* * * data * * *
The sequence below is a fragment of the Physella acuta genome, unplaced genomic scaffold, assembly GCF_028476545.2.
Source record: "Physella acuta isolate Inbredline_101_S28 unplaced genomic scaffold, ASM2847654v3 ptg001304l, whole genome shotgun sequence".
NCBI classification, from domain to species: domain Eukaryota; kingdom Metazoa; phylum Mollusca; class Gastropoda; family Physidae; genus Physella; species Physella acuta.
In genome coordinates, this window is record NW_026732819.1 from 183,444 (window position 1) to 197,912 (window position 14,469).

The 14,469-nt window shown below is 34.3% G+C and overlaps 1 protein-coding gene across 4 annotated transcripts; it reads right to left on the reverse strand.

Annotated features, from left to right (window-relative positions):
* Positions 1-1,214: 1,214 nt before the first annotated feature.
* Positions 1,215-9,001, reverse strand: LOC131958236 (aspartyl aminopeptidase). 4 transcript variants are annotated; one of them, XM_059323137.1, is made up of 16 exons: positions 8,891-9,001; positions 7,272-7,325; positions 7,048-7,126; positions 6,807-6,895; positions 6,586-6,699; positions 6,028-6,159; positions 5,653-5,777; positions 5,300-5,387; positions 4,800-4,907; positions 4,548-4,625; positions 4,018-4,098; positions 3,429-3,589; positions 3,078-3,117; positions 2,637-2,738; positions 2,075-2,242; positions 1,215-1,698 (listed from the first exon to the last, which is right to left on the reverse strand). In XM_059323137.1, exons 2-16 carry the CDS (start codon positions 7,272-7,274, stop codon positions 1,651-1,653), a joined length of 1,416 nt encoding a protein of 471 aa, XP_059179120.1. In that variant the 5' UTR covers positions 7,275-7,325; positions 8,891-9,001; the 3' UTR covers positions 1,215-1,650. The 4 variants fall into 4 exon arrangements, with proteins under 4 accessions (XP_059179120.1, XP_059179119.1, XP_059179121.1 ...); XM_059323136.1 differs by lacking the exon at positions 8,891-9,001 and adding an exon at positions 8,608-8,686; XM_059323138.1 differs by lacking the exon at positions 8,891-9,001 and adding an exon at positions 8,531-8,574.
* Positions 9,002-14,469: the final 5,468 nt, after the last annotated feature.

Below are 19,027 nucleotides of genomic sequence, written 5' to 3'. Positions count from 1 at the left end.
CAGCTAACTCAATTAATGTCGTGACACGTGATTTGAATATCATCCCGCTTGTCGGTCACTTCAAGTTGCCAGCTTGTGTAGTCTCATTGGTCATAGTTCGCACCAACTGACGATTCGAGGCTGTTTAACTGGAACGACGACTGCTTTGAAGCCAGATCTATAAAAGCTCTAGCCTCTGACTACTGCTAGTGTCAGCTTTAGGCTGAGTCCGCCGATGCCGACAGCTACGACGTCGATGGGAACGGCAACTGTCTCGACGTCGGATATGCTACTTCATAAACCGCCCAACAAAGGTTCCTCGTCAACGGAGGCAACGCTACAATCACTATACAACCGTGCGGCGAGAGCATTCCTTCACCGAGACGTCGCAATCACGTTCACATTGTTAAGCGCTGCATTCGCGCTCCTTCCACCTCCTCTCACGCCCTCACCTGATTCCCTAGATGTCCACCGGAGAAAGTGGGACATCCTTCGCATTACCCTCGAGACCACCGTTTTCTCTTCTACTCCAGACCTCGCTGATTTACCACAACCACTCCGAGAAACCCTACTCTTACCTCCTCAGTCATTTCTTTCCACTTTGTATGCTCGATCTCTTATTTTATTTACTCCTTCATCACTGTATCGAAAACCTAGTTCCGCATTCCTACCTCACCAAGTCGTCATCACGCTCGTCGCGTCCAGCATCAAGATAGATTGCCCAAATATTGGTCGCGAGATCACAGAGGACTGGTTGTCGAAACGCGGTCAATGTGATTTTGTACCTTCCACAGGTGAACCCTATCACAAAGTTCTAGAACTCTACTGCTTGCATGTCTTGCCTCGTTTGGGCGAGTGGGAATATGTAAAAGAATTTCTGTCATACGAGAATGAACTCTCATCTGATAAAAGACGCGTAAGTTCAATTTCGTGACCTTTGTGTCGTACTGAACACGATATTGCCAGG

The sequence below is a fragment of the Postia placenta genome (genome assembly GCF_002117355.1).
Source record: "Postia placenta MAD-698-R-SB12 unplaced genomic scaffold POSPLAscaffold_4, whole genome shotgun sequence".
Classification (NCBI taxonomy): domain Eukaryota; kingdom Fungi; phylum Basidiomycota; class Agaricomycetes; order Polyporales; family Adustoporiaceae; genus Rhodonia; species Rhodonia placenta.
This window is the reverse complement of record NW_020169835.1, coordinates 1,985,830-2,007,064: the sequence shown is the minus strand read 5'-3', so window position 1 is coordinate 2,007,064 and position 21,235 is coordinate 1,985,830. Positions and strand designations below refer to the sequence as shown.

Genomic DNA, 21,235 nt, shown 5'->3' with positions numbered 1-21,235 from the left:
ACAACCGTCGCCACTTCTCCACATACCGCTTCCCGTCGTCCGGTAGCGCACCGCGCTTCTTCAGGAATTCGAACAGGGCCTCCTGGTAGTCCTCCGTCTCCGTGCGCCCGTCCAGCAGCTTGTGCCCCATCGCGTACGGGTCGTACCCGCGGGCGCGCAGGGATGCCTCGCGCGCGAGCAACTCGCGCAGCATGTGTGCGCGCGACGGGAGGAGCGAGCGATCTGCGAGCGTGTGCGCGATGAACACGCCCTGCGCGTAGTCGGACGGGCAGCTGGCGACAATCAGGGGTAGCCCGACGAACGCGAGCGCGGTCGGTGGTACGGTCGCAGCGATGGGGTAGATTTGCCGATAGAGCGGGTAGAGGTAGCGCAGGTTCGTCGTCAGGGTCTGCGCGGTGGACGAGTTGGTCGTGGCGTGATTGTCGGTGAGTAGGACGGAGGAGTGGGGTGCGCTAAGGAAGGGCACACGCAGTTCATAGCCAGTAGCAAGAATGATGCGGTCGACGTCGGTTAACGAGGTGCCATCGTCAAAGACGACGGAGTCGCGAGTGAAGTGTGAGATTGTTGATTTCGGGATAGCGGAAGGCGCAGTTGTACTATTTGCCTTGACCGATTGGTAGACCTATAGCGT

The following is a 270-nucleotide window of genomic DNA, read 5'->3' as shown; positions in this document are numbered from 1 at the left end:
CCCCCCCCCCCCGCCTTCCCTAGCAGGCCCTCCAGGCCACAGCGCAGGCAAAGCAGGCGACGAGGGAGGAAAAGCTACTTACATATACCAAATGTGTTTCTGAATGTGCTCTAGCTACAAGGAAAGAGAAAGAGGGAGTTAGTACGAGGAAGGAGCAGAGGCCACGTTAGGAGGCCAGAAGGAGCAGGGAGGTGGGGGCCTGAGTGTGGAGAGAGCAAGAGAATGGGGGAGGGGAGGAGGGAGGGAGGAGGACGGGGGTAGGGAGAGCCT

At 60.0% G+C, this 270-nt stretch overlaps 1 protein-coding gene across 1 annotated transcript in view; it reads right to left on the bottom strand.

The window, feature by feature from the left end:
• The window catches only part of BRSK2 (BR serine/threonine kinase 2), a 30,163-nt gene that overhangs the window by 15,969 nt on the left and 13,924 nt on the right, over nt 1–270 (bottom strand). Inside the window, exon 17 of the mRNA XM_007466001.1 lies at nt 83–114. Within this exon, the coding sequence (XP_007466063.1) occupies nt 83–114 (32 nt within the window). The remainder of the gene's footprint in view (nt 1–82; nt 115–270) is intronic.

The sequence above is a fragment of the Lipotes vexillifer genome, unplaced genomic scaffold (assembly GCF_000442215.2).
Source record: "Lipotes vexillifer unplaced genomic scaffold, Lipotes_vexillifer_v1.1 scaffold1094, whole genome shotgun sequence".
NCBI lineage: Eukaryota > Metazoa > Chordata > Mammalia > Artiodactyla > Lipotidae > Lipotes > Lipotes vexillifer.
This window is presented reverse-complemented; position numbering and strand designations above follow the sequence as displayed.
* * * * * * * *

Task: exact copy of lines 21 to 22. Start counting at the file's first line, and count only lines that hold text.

The window, feature by feature from the left end:
• The window catches only part of BRSK2 (BR serine/threonine kinase 2), a 30,163-nt gene that overhangs the window by 15,969 nt on the left and 13,924 nt on the right, over nt 1–270 (bottom strand). Inside the window, exon 17 of the mRNA XM_007466001.1 lies at nt 83–114. Within this exon, the coding sequence (XP_007466063.1) occupies nt 83–114 (32 nt within the window). The remainder of the gene's footprint in view (nt 1–82; nt 115–270) is intronic.